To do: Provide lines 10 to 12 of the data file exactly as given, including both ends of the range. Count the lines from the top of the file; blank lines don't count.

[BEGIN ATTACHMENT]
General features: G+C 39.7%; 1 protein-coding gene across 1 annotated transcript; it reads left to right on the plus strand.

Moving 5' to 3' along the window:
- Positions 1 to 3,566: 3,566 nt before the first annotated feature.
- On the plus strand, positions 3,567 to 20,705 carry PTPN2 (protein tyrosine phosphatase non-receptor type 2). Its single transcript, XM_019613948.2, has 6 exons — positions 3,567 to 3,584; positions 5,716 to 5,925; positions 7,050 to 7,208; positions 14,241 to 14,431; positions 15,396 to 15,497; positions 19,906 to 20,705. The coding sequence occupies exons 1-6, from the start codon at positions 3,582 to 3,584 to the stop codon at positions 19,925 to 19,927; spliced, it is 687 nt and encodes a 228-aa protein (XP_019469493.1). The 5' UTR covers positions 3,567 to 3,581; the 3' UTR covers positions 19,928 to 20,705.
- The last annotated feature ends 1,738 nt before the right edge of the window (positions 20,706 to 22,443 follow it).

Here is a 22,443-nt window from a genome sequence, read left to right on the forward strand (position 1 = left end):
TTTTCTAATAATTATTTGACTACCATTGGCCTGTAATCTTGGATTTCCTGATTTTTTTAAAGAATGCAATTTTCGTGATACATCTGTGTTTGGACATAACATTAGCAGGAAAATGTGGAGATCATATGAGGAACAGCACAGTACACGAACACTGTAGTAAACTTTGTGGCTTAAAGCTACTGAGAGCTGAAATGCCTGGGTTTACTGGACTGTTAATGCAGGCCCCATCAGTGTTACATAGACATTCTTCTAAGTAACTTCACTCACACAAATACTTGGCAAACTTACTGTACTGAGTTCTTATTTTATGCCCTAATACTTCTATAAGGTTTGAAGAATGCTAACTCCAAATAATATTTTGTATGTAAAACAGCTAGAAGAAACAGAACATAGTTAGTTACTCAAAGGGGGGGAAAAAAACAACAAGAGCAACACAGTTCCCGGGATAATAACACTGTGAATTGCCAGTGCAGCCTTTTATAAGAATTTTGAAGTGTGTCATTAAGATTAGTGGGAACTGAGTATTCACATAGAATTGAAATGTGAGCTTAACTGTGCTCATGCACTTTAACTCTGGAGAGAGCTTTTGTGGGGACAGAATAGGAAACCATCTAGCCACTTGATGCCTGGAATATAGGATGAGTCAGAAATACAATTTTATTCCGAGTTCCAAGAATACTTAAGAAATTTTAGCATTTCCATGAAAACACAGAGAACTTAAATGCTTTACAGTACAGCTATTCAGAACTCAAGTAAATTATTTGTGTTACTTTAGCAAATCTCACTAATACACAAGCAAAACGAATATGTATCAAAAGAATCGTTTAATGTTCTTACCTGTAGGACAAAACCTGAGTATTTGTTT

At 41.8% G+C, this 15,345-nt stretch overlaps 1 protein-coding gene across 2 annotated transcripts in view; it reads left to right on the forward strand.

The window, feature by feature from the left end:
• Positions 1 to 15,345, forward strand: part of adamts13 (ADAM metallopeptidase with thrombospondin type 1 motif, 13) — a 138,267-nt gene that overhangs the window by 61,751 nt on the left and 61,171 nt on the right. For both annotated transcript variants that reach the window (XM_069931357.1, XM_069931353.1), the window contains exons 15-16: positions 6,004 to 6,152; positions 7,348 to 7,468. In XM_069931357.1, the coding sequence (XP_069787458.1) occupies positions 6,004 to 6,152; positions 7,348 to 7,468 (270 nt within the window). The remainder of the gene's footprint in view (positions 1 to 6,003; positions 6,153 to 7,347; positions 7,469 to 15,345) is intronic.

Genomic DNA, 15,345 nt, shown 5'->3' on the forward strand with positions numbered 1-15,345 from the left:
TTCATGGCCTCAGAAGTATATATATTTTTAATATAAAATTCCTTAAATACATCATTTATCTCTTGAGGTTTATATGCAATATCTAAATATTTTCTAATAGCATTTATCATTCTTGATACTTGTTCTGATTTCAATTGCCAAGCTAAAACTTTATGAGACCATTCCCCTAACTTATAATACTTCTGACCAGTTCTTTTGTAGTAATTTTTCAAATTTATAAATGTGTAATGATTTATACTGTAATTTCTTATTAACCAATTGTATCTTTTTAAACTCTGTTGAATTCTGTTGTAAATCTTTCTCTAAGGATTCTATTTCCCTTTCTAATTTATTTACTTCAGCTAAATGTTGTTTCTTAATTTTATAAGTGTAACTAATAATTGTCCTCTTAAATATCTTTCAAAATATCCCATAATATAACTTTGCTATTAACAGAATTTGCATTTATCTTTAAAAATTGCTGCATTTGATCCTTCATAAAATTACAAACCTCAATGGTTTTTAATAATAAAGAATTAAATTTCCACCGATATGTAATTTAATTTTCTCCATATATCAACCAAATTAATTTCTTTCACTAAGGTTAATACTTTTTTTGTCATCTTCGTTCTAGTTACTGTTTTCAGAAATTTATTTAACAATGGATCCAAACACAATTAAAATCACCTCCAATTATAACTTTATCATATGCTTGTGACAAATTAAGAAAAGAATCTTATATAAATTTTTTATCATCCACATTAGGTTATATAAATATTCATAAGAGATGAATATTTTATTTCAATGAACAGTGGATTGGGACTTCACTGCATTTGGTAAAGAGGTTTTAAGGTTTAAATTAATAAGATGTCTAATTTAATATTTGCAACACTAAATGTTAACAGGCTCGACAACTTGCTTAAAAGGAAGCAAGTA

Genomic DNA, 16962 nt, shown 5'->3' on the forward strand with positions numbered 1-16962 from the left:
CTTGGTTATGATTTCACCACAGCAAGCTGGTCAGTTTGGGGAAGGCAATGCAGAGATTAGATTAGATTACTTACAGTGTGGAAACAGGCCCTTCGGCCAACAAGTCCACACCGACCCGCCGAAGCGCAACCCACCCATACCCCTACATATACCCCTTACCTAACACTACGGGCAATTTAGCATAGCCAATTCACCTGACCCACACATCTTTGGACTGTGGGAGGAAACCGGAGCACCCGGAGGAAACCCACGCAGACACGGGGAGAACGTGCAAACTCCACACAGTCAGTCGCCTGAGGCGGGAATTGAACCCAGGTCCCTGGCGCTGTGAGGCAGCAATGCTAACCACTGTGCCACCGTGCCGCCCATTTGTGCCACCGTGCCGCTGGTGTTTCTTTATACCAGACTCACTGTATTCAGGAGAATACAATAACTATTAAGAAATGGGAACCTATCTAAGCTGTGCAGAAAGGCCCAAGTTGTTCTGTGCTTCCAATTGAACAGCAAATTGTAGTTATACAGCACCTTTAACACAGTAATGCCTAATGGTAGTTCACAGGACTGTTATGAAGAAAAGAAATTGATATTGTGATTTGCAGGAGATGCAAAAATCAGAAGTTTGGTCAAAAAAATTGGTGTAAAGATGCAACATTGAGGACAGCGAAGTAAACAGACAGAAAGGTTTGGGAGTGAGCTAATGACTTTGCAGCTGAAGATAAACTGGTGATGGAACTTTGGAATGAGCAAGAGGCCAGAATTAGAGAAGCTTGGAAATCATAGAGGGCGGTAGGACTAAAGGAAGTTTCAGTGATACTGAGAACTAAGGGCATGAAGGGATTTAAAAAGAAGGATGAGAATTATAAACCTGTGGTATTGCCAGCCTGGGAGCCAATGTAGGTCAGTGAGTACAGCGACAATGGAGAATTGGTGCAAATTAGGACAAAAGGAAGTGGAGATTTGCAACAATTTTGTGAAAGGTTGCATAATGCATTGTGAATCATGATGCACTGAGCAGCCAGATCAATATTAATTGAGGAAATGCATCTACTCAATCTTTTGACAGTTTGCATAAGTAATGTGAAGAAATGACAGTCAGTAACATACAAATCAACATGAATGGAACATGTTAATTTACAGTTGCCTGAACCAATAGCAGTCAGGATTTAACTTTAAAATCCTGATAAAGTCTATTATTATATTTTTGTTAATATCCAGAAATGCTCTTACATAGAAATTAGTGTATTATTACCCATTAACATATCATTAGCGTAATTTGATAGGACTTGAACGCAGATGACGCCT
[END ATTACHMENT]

• Positions 1 to 15,345, forward strand: part of adamts13 (ADAM metallopeptidase with thrombospondin type 1 motif, 13) — a 138,267-nt gene that overhangs the window by 61,751 nt on the left and 61,171 nt on the right. For both annotated transcript variants that reach the window (XM_069931357.1, XM_069931353.1), the window contains exons 15-16: positions 6,004 to 6,152; positions 7,348 to 7,468. In XM_069931357.1, the coding sequence (XP_069787458.1) occupies positions 6,004 to 6,152; positions 7,348 to 7,468 (270 nt within the window). The remainder of the gene's footprint in view (positions 1 to 6,003; positions 6,153 to 7,347; positions 7,469 to 15,345) is intronic.

Genomic DNA, 15,345 nt, shown 5'->3' on the forward strand with positions numbered 1-15,345 from the left:
TTCATGGCCTCAGAAGTATATATATTTTTAATATAAAATTCCTTAAATACATCATTTATCTCTTGAGGTTTATATGCAATATCTAAATATTTTCTAATAGCATTTATCATTCTTGATACTTGTTCTGATTTCAATTGCCAAGCTAAAACTTTATGAGACCATTCCCCTAACTTATAATACTTCTGACCAGTTCTTTTGTAGTAATTTTTCAAATTTATAAATGTGTAATGATTTATACTGTAATTTCTTATTAACCAATTGTATCTTTTTAAACTCTGTTGAATTCTGTTGTAAATCTTTCTCTAAGGATTCTATTTCCCTTTCTAATTTATTTACTTCAGCTAAATGTTGTTTCTTAATTTTATAAGTGTAACTAATAATTGTCCTCTTAAATATCTTTCAAAATATCCCATAATATAACTTTGCTATTAACAGAATTTGCATTTATCTTTAAAAATTGCTGCATTTGATCCTTCATAAAATTACAAACCTCAATGGTTTTTAATAATAAAGAATTAAATTTCCACCGATATGTAATTTAATTTTCTCCATATATCAACCAAATTAATTTCTTTCACTAAGGTTAATACTTTTTTTGTCATCTTCGTTCTAGTTACTGTTTTCAGAAATTTATTTAACAATGGATCCAAACACAATTAAAATCACCTCCAATTATAACTTTATCATATGCTTGTGACAAATTAAGAAAAGAATCTTATATAAATTTTTTATCATCCACATTAGGTTATATAAATATTCATAAGAGATGAATATTTTATTTCAATGAACAGTGGATTGGGACTTCACTGCATTTGGTAAAGAGGTTTTAAGGTTTAAATTAATAAGATGTCTAATTTAATATTTGCAACACTAAATGTTAACAGGCTCGACAACTTGCTTAAAAGGAAGCAAGTA